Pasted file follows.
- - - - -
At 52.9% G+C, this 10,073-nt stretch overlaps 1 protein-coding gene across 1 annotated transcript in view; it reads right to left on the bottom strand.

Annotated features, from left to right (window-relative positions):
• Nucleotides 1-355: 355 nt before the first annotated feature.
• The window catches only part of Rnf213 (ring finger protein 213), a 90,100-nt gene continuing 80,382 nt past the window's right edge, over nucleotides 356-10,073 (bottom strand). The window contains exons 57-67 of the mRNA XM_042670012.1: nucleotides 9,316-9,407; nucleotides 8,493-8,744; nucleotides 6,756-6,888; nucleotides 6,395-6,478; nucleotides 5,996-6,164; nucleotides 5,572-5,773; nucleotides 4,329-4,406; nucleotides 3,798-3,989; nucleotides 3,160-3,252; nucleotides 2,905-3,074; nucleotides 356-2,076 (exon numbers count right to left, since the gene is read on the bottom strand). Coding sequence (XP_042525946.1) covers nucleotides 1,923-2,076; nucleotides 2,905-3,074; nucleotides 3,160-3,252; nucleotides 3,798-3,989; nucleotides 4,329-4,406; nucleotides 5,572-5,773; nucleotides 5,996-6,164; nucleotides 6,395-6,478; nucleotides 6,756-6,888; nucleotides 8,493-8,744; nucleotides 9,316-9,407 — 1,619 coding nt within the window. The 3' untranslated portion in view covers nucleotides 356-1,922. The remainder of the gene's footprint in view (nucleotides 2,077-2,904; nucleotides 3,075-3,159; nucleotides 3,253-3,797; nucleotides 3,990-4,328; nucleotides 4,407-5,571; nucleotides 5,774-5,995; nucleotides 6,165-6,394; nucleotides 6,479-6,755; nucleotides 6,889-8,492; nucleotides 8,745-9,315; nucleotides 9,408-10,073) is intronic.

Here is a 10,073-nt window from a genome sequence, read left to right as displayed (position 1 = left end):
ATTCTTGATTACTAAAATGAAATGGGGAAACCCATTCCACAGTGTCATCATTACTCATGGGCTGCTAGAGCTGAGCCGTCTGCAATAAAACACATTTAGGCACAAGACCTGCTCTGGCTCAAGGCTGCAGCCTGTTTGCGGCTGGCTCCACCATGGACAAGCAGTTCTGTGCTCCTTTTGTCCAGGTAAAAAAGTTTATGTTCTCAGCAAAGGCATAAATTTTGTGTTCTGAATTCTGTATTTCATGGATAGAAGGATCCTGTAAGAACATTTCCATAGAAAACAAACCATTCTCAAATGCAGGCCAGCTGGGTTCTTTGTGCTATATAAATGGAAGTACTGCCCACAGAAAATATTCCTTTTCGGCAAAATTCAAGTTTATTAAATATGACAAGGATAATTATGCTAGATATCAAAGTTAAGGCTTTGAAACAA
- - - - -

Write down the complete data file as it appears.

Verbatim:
At 52.9% G+C, this 10,073-nt stretch overlaps 1 protein-coding gene across 1 annotated transcript in view; it reads right to left on the bottom strand.

Annotated features, from left to right (window-relative positions):
• Nucleotides 1-355: 355 nt before the first annotated feature.
• The window catches only part of Rnf213 (ring finger protein 213), a 90,100-nt gene continuing 80,382 nt past the window's right edge, over nucleotides 356-10,073 (bottom strand). The window contains exons 57-67 of the mRNA XM_042670012.1: nucleotides 9,316-9,407; nucleotides 8,493-8,744; nucleotides 6,756-6,888; nucleotides 6,395-6,478; nucleotides 5,996-6,164; nucleotides 5,572-5,773; nucleotides 4,329-4,406; nucleotides 3,798-3,989; nucleotides 3,160-3,252; nucleotides 2,905-3,074; nucleotides 356-2,076 (exon numbers count right to left, since the gene is read on the bottom strand). Coding sequence (XP_042525946.1) covers nucleotides 1,923-2,076; nucleotides 2,905-3,074; nucleotides 3,160-3,252; nucleotides 3,798-3,989; nucleotides 4,329-4,406; nucleotides 5,572-5,773; nucleotides 5,996-6,164; nucleotides 6,395-6,478; nucleotides 6,756-6,888; nucleotides 8,493-8,744; nucleotides 9,316-9,407 — 1,619 coding nt within the window. The 3' untranslated portion in view covers nucleotides 356-1,922. The remainder of the gene's footprint in view (nucleotides 2,077-2,904; nucleotides 3,075-3,159; nucleotides 3,253-3,797; nucleotides 3,990-4,328; nucleotides 4,407-5,571; nucleotides 5,774-5,995; nucleotides 6,165-6,394; nucleotides 6,479-6,755; nucleotides 6,889-8,492; nucleotides 8,745-9,315; nucleotides 9,408-10,073) is intronic.

Here is a 10,073-nt window from a genome sequence, read left to right as displayed (position 1 = left end):
ATTCTTGATTACTAAAATGAAATGGGGAAACCCATTCCACAGTGTCATCATTACTCATGGGCTGCTAGAGCTGAGCCGTCTGCAATAAAACACATTTAGGCACAAGACCTGCTCTGGCTCAAGGCTGCAGCCTGTTTGCGGCTGGCTCCACCATGGACAAGCAGTTCTGTGCTCCTTTTGTCCAGGTAAAAAAGTTTATGTTCTCAGCAAAGGCATAAATTTTGTGTTCTGAATTCTGTATTTCATGGATAGAAGGATCCTGTAAGAACATTTCCATAGAAAACAAACCATTCTCAAATGCAGGCCAGCTGGGTTCTTTGTGCTATATAAATGGAAGTACTGCCCACAGAAAATATTCCTTTTCGGCAAAATTCAAGTTTATTAAATATGACAAGGATAATTATGCTAGATATCAAAGTTAAGGCTTTGAAACAA